Lessons learned with Digital Customer Success
I have been part of multiple digital customer success initiatives, including starting and managing a community, being a Community Customer Success Manager with very little guidance and freedom to experiment, and coming in and leading the digital CS initiative from nearly scratch. (It has been deployed but barely.) Here are my biggest lessons learned:
#1 Digital is a company-wide initiative and applies to all customers. It applies to those with low ARR, and digital may be the primary touch, but it is not just for those who are small, need less attention, or have less value. Limiting it will lead to failure points* and divide the team into "real" CS and that silliness with a "bunch of emails." When you build out the lifecycle program, it applies to all customers and all programs.
*Failure point examples:
The digital manager is seen as the CS rep for that portfolio. What do you do when a customer assigned to the digital near needs help? You do the same thing with one assigned to a CS Manager: email both!
Digital becomes competition for "real CS," and managers for the CS team fight to make sure resources and reporting reflect "real CS" and diminish that "bunch of emails" approach.
#2 Report high-level metrics to the top from day one. ARR, renewal rate, customer growth rate? All were increasing very nicely and proving the value of digital CS. The problem is that only my direct team and VP saw those numbers. When the VP left, and strangers to the program came in, the first question was what are you doing? Concurrently crowing about the increase in renewal rate, customer footprint growth and celebrating it but never connecting it to the digital programs in place. Swoosh went all that value-added out into the ether and left those who remained to try to connect the programs in place to the larger successful metrics.
#3 Partner closely with all other CS leaders, marketing, customer education, and support. They need to know exactly what you are doing, and you need them to understand digital and make sure you are all using the same message, not overlapping (Ed team has an onboarding strategy, too? Whoops, suddenly the same contact is targeted twice.) THIS CAN BE INCREDIBLY HARD to do. I don't have time (or I don't care). I saw what the previous team did, and they failed, are common responses. Or your time frame is such that building those relationships will happen as you launch new initiatives. Anyone who has advice or experience on successful partnering strategies here, please share!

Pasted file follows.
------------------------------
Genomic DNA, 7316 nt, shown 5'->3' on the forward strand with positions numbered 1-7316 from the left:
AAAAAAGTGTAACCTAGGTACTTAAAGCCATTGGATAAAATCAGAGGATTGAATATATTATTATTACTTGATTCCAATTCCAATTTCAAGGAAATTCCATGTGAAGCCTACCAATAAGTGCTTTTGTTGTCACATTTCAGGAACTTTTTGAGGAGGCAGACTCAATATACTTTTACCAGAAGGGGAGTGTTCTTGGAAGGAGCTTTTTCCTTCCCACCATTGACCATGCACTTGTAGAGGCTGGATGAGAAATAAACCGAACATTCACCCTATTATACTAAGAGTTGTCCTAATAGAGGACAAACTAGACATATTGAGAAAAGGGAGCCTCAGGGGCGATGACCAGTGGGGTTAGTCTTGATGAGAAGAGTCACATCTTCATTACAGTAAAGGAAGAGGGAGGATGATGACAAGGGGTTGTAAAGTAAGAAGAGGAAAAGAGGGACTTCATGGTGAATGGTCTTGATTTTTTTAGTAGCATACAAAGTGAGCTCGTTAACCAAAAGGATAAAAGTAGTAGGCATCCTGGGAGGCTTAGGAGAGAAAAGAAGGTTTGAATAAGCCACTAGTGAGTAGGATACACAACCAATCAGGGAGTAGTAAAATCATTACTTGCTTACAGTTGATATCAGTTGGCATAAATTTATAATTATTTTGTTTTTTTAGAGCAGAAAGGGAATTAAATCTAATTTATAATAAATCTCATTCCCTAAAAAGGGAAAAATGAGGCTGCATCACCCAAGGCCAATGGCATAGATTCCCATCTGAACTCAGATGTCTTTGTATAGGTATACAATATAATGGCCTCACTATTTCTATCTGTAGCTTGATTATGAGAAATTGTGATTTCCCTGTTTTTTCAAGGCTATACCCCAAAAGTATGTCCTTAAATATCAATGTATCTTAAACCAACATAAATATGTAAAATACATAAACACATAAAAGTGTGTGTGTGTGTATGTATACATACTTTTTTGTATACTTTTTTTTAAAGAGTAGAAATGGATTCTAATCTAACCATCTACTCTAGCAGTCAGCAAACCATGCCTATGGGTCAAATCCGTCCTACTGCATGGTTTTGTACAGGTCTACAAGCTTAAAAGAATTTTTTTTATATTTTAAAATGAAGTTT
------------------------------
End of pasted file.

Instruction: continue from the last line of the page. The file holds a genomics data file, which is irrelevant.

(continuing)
#4 Don't let not having the data, not being sure of the exact outcome, or it not being the exact right time stop you from moving forward. Do the best job possible with what you have, but move forward. I have seen programs become molasses-like because critical data was missing or not ready (you need to wait one month, you are told, for it to be ready? Don't count on it. That month becomes many, and suddenly you are on pause forever.) Worse is when no one wants to make a decision that could fail, and then they own it. Get a program in place and then iterate. Leave room for changes, and even be prepared to trash what you have and replace it. It sucks, but doing nothing forever will kill your program. (Example: Our data was bad but being cleaned up and imported, so we could not create data-driven trigger-based campaigns right away. Instead, we crafted time-based campaigns based on common guestimates of how long onboarding takes and what those steps tend to be. It was hardly rocket science and looked at skeptically by some, but it worked. When we had the data to do trigger-based data-driven campaigns, we retired the time-based ones.)
Have you been part of a digital program? Any tips or feedback?
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